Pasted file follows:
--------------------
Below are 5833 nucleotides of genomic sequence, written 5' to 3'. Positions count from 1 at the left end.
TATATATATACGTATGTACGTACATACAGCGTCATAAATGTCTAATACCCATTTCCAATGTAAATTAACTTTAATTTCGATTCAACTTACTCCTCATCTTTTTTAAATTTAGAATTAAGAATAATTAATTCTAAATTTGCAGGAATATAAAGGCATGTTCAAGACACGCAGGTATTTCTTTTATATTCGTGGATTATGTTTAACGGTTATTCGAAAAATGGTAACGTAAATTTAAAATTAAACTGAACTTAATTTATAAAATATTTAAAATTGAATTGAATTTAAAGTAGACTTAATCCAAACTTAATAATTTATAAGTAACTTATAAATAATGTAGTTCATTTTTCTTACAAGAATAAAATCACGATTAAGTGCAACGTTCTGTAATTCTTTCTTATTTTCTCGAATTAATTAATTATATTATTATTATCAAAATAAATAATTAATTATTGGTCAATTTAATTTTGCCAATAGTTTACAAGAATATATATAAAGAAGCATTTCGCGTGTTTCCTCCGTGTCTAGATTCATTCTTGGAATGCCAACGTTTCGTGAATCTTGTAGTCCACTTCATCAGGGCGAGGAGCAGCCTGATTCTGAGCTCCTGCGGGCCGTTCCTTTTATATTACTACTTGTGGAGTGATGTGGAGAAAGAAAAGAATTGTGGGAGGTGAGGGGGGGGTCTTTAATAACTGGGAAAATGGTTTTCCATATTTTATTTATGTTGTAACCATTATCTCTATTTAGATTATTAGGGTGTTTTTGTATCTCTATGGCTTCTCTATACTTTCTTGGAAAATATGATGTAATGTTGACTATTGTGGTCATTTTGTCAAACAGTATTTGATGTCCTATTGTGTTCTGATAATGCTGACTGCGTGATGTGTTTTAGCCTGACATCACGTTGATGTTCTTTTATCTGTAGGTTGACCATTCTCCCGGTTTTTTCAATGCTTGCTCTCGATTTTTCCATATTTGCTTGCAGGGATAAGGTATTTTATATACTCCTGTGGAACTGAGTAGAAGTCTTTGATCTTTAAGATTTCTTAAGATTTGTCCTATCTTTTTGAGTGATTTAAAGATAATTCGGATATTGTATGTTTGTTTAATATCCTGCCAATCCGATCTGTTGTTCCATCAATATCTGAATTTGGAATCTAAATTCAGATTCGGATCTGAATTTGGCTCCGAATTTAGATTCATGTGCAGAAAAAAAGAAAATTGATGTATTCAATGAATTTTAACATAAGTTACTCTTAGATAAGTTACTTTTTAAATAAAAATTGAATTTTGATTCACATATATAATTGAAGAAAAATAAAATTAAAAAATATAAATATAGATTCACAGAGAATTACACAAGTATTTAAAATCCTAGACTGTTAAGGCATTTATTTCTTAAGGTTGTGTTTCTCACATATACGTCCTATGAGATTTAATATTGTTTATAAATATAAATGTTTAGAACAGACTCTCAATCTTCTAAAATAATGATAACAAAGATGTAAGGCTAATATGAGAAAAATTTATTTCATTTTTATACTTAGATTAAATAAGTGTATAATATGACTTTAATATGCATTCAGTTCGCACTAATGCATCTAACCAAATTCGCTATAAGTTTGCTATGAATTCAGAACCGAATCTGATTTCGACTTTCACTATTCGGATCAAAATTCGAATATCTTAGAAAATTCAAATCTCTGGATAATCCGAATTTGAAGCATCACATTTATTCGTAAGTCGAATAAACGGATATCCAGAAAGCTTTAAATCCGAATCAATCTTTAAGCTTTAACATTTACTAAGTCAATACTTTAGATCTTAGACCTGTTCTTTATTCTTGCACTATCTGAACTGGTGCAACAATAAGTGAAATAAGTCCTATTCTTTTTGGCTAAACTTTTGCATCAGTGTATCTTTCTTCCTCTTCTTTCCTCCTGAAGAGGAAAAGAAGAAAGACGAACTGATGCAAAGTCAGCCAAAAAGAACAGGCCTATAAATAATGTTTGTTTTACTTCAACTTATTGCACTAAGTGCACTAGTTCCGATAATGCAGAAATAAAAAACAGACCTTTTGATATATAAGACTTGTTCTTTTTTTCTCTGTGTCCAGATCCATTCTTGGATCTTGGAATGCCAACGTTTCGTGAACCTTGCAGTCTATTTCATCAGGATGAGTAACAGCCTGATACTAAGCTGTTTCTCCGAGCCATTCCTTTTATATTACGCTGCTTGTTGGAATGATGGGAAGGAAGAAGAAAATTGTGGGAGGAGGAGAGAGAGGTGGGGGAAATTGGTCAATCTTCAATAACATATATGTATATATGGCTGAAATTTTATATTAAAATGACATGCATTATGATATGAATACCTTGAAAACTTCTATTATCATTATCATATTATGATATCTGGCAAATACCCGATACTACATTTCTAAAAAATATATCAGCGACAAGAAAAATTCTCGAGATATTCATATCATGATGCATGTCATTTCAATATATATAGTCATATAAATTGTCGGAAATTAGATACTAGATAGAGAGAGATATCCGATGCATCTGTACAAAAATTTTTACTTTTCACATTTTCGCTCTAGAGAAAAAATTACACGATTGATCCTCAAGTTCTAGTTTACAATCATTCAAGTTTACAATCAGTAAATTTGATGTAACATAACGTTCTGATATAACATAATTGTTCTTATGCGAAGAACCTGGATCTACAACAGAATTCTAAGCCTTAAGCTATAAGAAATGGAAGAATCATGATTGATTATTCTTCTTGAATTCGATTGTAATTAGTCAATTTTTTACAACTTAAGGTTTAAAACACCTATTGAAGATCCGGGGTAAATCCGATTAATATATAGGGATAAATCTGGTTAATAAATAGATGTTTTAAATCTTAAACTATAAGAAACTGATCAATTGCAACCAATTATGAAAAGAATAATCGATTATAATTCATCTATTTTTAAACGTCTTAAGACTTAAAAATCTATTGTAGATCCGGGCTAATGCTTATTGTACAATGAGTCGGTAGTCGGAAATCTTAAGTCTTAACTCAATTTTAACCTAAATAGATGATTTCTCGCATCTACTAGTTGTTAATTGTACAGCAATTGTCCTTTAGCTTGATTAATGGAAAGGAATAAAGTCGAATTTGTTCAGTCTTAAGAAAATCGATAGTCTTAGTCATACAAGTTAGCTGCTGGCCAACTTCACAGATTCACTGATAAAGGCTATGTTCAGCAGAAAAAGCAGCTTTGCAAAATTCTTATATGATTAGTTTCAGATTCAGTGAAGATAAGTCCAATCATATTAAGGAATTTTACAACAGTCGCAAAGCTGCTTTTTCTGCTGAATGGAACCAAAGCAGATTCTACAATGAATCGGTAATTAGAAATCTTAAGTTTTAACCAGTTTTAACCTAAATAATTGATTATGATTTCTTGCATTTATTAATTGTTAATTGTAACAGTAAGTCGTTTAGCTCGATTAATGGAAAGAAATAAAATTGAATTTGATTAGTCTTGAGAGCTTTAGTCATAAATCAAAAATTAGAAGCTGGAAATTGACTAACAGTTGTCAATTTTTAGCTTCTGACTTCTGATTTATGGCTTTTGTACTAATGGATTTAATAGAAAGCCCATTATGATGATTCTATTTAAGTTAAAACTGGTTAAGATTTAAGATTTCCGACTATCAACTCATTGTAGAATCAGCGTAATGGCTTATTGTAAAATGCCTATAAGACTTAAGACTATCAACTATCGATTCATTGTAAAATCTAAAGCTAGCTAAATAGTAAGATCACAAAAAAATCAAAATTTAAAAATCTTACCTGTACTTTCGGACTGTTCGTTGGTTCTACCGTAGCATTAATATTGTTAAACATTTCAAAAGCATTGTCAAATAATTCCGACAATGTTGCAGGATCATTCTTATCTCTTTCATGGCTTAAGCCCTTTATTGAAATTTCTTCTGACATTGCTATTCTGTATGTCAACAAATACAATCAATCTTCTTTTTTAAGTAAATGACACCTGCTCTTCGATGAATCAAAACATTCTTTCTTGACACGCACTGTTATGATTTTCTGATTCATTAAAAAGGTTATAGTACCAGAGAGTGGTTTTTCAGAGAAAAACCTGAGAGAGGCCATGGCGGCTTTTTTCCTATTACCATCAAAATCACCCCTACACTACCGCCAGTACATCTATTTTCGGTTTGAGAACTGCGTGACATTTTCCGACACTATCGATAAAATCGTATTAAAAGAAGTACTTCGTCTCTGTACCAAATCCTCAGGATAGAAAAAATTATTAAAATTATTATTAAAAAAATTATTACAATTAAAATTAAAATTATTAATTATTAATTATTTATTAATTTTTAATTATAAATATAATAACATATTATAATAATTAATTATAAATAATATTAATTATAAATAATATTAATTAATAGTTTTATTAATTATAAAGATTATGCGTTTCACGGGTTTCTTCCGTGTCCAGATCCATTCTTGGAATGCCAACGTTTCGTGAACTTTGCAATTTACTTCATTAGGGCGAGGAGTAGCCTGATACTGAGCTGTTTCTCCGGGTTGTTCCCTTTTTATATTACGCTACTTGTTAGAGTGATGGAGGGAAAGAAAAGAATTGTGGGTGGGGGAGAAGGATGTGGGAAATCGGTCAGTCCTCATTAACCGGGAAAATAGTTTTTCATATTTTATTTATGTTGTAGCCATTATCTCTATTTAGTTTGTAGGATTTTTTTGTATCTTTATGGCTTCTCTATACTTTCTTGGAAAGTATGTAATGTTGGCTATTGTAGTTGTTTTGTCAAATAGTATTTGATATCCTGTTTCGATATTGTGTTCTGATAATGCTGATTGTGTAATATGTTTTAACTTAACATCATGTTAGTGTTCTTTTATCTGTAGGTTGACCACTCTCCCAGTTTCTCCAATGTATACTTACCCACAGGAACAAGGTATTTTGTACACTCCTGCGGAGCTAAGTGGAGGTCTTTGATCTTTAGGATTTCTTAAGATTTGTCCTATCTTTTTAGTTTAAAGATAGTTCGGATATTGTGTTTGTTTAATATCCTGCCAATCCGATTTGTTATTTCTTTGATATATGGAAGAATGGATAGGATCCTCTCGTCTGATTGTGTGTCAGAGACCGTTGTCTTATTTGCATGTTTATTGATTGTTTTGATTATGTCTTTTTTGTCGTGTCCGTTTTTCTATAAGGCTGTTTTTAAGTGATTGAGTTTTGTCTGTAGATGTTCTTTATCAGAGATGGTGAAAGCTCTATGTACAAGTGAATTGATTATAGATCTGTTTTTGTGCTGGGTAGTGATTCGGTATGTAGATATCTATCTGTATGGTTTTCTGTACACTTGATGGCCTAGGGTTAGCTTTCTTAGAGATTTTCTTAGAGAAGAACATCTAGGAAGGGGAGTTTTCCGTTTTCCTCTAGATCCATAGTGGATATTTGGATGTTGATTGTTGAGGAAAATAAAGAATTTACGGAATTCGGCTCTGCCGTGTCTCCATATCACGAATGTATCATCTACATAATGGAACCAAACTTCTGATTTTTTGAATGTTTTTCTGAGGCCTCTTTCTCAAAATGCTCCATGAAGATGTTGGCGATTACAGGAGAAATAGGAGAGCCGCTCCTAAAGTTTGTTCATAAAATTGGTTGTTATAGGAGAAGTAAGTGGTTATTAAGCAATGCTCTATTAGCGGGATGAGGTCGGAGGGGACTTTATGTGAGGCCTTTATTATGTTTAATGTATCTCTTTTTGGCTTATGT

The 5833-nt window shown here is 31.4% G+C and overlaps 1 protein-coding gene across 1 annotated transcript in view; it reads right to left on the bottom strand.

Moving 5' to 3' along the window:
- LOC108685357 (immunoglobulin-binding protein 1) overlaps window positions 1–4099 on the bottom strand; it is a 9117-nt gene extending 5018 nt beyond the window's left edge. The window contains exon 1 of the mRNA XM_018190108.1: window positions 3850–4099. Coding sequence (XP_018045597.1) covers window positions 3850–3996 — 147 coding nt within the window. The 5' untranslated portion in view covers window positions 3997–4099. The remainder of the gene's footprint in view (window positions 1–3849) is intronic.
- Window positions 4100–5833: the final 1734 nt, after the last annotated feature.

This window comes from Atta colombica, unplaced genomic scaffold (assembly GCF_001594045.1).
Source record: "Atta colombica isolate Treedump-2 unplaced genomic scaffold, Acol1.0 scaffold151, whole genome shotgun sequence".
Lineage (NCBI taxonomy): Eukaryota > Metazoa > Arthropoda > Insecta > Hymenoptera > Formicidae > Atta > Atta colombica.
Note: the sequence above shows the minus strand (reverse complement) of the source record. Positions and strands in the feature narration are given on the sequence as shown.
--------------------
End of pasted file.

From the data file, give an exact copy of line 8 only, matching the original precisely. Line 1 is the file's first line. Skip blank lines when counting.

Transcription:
Source record: "Atta colombica isolate Treedump-2 unplaced genomic scaffold, Acol1.0 scaffold151, whole genome shotgun sequence".